Gina Apostol's fourth novel, Insurrecto, was a finalist for the Dayton Literary Peace Prize, longlisted for the Dublin Impac International Prize, and named by Publishers' Weekly one of the Ten Best Books of 2018. The New York Times calls Insurrecto "a bravura performance...Apostol is a magician with language (think Borges, think Nabokov)...." Her third book, Gun Dealers' Daughter, won the 2013 PEN/Open Book Award and was shortlisted for the William Saroyan International Prize. Her first two novels, Bibliolepsy and The Revolution According to Raymundo Mata, both won the Juan Laya Prize for the Novel (Philippine National Book Award). Her most recent work uses her research on the Philippine-American War to cast a lens on our contemporary times. She was writer-in-residence at Phillips Exeter Academy and a fellow at Civitella Ranieri in Umbria, Italy, and the Emily Harvey Foundation, among other fellowships. Her essays and stories have appeared in The New York Times, Los Angeles Review of Books, Foreign Policy, Gettysburg Review, Massachusetts Review, and others. She lives in New York City and western Massachusetts and grew up in Tacloban, Leyte, in the Philippines. She teaches at the Fieldston School in New York City.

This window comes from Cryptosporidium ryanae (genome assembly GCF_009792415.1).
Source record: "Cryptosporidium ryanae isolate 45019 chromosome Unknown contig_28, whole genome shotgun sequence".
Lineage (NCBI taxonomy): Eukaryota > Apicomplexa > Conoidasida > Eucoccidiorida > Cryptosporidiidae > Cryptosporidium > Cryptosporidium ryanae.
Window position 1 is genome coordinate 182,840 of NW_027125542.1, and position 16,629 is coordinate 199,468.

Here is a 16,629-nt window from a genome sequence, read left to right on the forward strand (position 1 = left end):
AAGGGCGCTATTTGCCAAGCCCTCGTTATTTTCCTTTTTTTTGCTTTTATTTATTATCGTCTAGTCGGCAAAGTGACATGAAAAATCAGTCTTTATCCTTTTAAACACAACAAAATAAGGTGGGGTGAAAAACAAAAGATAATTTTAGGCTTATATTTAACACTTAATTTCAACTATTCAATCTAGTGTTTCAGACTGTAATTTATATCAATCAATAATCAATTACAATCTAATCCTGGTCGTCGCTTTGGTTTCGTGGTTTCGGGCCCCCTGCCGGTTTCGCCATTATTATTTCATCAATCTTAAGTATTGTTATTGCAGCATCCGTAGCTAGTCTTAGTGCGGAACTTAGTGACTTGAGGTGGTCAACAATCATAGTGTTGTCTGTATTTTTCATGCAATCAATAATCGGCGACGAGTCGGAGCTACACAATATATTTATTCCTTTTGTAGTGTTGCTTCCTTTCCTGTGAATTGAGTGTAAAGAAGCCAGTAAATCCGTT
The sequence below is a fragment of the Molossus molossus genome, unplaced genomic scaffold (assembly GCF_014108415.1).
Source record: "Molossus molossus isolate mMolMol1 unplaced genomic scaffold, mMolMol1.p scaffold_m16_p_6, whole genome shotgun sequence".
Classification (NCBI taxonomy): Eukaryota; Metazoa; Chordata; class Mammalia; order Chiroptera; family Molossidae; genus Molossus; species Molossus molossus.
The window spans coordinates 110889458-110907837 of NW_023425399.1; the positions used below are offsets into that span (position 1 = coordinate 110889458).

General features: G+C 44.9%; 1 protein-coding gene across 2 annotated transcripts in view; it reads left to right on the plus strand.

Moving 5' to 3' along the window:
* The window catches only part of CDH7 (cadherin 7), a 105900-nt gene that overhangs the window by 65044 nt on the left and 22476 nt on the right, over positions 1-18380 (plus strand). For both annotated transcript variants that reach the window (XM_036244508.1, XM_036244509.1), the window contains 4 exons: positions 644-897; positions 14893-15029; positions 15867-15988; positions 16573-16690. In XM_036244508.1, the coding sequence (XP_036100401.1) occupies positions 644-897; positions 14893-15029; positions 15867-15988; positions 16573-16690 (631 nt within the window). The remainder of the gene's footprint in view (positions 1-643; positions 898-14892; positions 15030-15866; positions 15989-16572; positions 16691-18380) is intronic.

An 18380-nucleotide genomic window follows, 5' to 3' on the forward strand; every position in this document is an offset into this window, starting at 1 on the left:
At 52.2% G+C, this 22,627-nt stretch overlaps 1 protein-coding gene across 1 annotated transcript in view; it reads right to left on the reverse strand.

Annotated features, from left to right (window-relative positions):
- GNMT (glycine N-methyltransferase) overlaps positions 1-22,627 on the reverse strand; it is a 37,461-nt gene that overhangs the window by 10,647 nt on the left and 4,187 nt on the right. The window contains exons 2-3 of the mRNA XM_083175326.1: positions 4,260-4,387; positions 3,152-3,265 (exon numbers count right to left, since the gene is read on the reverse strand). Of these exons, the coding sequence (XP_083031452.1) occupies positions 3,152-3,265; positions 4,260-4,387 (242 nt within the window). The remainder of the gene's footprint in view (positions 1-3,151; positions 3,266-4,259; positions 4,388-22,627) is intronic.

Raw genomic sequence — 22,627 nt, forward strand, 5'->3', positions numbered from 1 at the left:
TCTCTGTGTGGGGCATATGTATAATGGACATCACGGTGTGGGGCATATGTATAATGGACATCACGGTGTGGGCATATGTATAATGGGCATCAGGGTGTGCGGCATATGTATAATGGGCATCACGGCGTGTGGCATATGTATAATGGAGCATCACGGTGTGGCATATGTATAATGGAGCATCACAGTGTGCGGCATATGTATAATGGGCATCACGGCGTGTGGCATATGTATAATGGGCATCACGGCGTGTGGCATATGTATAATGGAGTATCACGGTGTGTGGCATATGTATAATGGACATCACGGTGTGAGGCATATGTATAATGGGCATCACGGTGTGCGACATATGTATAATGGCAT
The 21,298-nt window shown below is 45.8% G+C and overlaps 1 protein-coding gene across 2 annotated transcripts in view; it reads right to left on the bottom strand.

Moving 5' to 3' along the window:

Meta-fictional, meta-cinematic, even meta-meta, plunging us into the vortex of memory, history, and war where we can feel what it means to be forgotten, and what it takes to be remembered.
VIET THANH NGUYEN
author of THE SYMPATHIZER
On Gun Dealers' Daughter
Not only does this novel make an argument for social revolution, it makes an argument for the role of literature in revolution—the argument being that literature can be revolution.
PEN/Open Book Award
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